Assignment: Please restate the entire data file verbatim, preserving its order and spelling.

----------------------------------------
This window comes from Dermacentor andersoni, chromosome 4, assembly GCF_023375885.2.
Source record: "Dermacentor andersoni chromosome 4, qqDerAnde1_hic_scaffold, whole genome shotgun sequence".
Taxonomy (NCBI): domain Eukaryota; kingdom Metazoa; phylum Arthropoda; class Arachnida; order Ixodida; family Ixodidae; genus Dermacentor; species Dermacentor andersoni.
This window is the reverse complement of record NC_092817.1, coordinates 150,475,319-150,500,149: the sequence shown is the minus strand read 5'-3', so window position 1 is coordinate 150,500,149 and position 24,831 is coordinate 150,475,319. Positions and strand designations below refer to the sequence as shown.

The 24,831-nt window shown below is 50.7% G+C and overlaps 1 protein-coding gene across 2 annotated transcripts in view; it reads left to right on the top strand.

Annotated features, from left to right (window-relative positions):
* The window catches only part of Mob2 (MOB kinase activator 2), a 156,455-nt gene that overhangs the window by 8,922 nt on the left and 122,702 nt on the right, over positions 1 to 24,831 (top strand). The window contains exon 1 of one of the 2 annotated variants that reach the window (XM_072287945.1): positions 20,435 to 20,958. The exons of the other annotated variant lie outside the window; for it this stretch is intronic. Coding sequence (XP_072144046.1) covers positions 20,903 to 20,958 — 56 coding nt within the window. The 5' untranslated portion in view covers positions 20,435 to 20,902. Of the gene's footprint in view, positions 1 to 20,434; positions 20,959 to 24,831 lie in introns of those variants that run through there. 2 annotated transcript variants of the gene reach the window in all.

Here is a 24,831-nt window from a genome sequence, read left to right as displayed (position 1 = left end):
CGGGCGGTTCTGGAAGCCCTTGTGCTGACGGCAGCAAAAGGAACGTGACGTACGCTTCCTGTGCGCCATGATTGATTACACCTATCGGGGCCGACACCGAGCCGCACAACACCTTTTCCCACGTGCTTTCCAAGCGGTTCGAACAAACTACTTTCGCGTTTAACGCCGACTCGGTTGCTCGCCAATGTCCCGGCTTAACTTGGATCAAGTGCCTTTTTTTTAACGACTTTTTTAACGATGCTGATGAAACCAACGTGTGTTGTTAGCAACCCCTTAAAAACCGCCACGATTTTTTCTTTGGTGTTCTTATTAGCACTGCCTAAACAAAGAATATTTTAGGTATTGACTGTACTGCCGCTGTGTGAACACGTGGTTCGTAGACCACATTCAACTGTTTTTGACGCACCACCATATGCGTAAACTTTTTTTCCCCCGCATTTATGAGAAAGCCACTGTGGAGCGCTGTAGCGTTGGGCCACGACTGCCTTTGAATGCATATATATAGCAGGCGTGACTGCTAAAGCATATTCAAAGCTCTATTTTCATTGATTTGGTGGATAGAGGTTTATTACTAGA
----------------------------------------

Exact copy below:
This window comes from Dermacentor andersoni, chromosome 4, assembly GCF_023375885.2.
Source record: "Dermacentor andersoni chromosome 4, qqDerAnde1_hic_scaffold, whole genome shotgun sequence".
Taxonomy (NCBI): domain Eukaryota; kingdom Metazoa; phylum Arthropoda; class Arachnida; order Ixodida; family Ixodidae; genus Dermacentor; species Dermacentor andersoni.
This window is the reverse complement of record NC_092817.1, coordinates 150,475,319-150,500,149: the sequence shown is the minus strand read 5'-3', so window position 1 is coordinate 150,500,149 and position 24,831 is coordinate 150,475,319. Positions and strand designations below refer to the sequence as shown.

The 24,831-nt window shown below is 50.7% G+C and overlaps 1 protein-coding gene across 2 annotated transcripts in view; it reads left to right on the top strand.

Annotated features, from left to right (window-relative positions):
* The window catches only part of Mob2 (MOB kinase activator 2), a 156,455-nt gene that overhangs the window by 8,922 nt on the left and 122,702 nt on the right, over positions 1 to 24,831 (top strand). The window contains exon 1 of one of the 2 annotated variants that reach the window (XM_072287945.1): positions 20,435 to 20,958. The exons of the other annotated variant lie outside the window; for it this stretch is intronic. Coding sequence (XP_072144046.1) covers positions 20,903 to 20,958 — 56 coding nt within the window. The 5' untranslated portion in view covers positions 20,435 to 20,902. Of the gene's footprint in view, positions 1 to 20,434; positions 20,959 to 24,831 lie in introns of those variants that run through there. 2 annotated transcript variants of the gene reach the window in all.

Here is a 24,831-nt window from a genome sequence, read left to right as displayed (position 1 = left end):
CGGGCGGTTCTGGAAGCCCTTGTGCTGACGGCAGCAAAAGGAACGTGACGTACGCTTCCTGTGCGCCATGATTGATTACACCTATCGGGGCCGACACCGAGCCGCACAACACCTTTTCCCACGTGCTTTCCAAGCGGTTCGAACAAACTACTTTCGCGTTTAACGCCGACTCGGTTGCTCGCCAATGTCCCGGCTTAACTTGGATCAAGTGCCTTTTTTTTAACGACTTTTTTAACGATGCTGATGAAACCAACGTGTGTTGTTAGCAACCCCTTAAAAACCGCCACGATTTTTTCTTTGGTGTTCTTATTAGCACTGCCTAAACAAAGAATATTTTAGGTATTGACTGTACTGCCGCTGTGTGAACACGTGGTTCGTAGACCACATTCAACTGTTTTTGACGCACCACCATATGCGTAAACTTTTTTTCCCCCGCATTTATGAGAAAGCCACTGTGGAGCGCTGTAGCGTTGGGCCACGACTGCCTTTGAATGCATATATATAGCAGGCGTGACTGCTAAAGCATATTCAAAGCTCTATTTTCATTGATTTGGTGGATAGAGGTTTATTACTAGA